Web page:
“We really have a perception problem with this. If you think about a drug like heroin — they don’t buy it at Walgreens, do they? Typically, you think of a needle,” said Jared Opsal of the National Council on Alcoholism and Drug Abuse, or NCADA, at the Lindbergh screening.

“Where do you buy Vicodin at? Walgreens. You get it from a doctor, someone you trust. What people don’t realize is these are nearly the same drug. Heroin is nearly identical to Vicodin — they’re both opiates, and they both come from the same plant, and they’re both dangerous and cause a lot of people to die from this.”

Roughly 100 people attended the screening, which was sponsored by NCADA and community group StepUp!, which promotes awareness of prescription drug abuse in the Lindbergh Schools area.

During a question-and-answer session with the panel, an audience member said she works with addicted teens in Heroin Anonymous, and some of them first started abusing prescription drugs after they were legitimately prescribed painkillers like Vicodin.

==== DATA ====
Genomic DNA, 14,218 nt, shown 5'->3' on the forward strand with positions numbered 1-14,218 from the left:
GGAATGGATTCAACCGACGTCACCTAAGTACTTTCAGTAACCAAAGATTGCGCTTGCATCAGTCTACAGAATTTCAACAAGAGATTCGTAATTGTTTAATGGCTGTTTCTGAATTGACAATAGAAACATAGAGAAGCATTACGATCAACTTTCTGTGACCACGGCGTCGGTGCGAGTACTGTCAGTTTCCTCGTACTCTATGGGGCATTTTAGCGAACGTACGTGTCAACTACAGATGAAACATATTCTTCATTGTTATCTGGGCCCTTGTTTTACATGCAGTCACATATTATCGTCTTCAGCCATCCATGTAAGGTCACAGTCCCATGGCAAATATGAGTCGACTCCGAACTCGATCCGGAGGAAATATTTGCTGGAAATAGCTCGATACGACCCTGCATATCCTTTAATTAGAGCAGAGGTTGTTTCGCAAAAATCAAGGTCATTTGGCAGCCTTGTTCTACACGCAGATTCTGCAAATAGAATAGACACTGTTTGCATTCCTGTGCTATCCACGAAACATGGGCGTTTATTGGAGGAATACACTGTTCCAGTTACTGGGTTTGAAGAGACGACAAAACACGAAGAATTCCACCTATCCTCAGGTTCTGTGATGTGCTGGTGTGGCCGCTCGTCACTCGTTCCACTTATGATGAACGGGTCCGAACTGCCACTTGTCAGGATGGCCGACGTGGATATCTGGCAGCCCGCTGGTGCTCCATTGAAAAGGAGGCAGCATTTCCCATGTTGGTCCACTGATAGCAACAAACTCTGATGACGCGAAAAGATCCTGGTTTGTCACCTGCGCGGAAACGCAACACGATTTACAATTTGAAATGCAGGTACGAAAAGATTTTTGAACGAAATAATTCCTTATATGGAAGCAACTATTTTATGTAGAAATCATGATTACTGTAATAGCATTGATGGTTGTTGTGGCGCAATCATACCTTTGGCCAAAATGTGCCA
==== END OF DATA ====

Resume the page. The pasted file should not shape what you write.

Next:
“They got hooked on Vicodin after they had their wisdom teeth taken out,” she said.

Lindbergh High School Principal Andy Croley said the documentary opened his eyes to the problem of prescription drug abuse, and he wants to conduct a screening of it for teachers at the high school.

“People brought up some good questions,” he said. “So I’m looking now at how to duplicate that experience we had the other night for my staff so they ask those same questions and we figure out how to move on some next steps.”

Missouri is the only state that does not have a prescription drug registry aimed at preventing addicts from “doctor shopping” to get prescriptions for the same painkiller from different doctors and repeatedly buying it from different pharmacies, which contributes to deaths on this side of the river, panelists said.

One of the first steps people can take to prevent any abuse of their own legitimately prescribed medications is to lock up the medications, the panel noted. Two teenage Oxycontin addicts shown in the film said they took the drug from their sick parents’ supply.